Imagine letting complete strangers into your home. Weary and weathered with an industrial-sized backpack on their shoulders, they stop at your place while on a journey around the world. The only information you have about them is a photo and short profile on a website.
Would your couch be available?
In the current age of the "sharing economy", this concept might not seem so strange. With the rise of companies like AirBnb and Uber, new travel norms have formed.
But one platform existed long before such companies were created: Couchsurfing.
In 1999, co- founder Casey Fenton, then a 22-year-old traveler, e-mailed over 1,500 local students in Iceland asking for a place to stay. He received over 50 offers for accommodation. This generosity which sparked the idea to form a couch surfing network.
These days, people from all over the world can log on, create a profile, and become a part of a network spanning 200,000 cities and over 10 million people. You can register as a host — welcoming travelers into your home — or as a traveler looking for a cheap stop.
With extra verification features, online messaging platforms, and reviews, Couchsurfing has attempted to allay safety fears through information sharing.
While the site is open to anyone, it can be particularly attractive to bootstrapping young adults during globetrotting adventures.
For Ohio University student Carrie Rumancik couchsurfed in France after a study abroad session. Couchsurfing came in handy when her money started to run out.
“I was supposed to back- pack around Europe, and I didn’t re-budget until I was in France, and I couldn’t afford to do anything that I originally planned,” Carrie said.
Instead of cutting her trip short or going homeless until her flight home, Carrie worked on a donkey farm and couchsurfed. She described the encounter with her first host, Hélène, as an amazing experience. “She gave up her bed, and that’s not a usual couch surfing thing,” Carrie said, adding that Hélène cooked delicious French cuisine, took her swim- ming in the Mediterranean and helped her resolve a mix-up with her train tickets.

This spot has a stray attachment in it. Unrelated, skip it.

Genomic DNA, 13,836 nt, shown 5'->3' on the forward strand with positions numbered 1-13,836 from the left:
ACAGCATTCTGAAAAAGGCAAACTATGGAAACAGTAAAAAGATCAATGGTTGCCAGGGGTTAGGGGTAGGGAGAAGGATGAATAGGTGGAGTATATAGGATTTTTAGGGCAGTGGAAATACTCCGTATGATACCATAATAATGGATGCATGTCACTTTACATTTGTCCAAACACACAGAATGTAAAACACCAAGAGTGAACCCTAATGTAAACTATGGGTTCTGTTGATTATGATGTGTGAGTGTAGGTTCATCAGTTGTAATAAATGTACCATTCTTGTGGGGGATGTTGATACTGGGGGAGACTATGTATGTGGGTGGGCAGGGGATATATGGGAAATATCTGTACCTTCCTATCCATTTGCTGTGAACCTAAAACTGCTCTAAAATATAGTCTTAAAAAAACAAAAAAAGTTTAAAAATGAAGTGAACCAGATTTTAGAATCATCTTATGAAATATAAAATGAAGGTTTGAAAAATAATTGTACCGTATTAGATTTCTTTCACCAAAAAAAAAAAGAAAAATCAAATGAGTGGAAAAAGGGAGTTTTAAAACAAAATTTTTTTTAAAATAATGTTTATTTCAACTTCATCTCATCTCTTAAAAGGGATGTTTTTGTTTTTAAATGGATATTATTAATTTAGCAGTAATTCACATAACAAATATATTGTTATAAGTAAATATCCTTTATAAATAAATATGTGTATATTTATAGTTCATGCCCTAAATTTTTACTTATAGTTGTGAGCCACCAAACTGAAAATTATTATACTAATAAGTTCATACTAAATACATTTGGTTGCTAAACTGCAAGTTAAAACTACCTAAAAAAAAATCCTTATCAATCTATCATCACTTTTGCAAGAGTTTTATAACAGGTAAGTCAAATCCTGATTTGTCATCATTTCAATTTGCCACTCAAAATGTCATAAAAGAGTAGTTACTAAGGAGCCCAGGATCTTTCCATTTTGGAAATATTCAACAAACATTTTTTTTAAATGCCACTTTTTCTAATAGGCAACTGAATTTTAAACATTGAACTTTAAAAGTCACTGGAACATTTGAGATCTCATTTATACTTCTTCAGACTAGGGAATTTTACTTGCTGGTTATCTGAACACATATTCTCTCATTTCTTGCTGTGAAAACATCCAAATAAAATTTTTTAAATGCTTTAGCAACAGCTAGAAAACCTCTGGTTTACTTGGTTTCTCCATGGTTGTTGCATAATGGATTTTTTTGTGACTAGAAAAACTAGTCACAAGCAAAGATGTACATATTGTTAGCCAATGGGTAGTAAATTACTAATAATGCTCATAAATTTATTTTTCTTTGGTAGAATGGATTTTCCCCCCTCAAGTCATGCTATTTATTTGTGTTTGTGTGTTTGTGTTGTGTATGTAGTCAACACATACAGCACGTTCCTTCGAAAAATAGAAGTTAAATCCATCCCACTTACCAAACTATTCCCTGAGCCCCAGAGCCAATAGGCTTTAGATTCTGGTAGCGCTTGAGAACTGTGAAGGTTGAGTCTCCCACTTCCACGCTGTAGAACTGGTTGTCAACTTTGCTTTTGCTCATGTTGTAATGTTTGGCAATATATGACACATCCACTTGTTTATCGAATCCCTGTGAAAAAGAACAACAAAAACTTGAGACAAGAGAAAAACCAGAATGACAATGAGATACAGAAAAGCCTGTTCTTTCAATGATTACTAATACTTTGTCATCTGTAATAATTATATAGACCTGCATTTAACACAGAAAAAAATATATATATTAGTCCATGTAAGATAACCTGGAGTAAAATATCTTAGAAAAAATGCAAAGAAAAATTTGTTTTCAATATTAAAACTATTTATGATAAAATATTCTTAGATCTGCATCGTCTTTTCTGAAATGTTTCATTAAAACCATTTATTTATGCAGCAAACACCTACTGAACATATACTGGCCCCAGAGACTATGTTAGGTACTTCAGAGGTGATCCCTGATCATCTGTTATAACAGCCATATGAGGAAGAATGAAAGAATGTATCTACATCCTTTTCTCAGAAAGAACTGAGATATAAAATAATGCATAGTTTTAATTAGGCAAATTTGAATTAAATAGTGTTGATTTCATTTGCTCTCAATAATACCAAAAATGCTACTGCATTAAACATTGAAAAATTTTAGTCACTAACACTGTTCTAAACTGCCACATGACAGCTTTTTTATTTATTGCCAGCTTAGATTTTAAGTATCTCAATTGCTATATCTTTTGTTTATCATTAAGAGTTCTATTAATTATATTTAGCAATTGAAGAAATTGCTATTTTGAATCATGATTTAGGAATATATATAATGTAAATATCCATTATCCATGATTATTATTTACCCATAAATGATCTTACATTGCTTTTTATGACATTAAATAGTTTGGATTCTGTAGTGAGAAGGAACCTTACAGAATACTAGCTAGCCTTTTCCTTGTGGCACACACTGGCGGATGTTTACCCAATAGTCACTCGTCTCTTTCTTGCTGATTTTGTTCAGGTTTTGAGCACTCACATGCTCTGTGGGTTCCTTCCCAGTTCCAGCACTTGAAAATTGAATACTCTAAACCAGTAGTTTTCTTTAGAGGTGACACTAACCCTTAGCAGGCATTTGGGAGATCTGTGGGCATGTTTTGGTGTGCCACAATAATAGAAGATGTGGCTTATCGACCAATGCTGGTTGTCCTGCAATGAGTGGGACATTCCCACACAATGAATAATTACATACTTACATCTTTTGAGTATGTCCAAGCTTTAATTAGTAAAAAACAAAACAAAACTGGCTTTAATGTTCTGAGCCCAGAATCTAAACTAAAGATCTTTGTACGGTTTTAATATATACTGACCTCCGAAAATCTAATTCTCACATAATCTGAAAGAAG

Another former OU student, Ryan Boone, has couchsurfed in Colorado and West Virginia, applauds the program for its economic practicality and social benefits.
“Everyone loves traveling, but the thing that holds them back is the expense,” Ryan says, “It’s great when you have this opportunity to go and stay somewhere for free.”
However, no system is without its flaws, some travelers mentioned that couch surfing can present a few peculiar problems, such as lack of sleep and uncomfortable accommodations.
Being a female traveler, Carrie took safety precautions when booking her hosts, but still felt anxious.
“I made sure the hosts had some sort of reputation or voucher or something,” she
said. “I was still nervous the whole time, though.”
As a non-pro t organization, couch surfing is completely free for travelers. Most surfers,
however, give back to the hosts that have warmly opened their doors—and their pull-out couches.
“People don’t really expect anything out of you, but usually I get them a six pack of beer or something,” Ryan said.
Couch surfing relationships don’t have to end once the sofa is folded up.
Carrie keeps in touch with Hélène through emails, and Ryan knows that he is welcomed back at his West Virginian host’s home whenever he needs. “I don’t plan on staying at a hotel ever again,” Ryan says. “There’s no need to when you have people like this.”
Have you couchsurfed before? Let us know in the comments below!
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Who wrote this?
Gina Edwards, Impact Explorer founder and lover of all pun jokes, making a positive change in the world, Stephen Colbert, Jif Peanut Butter, and staying inside on rainy days. Order may vary.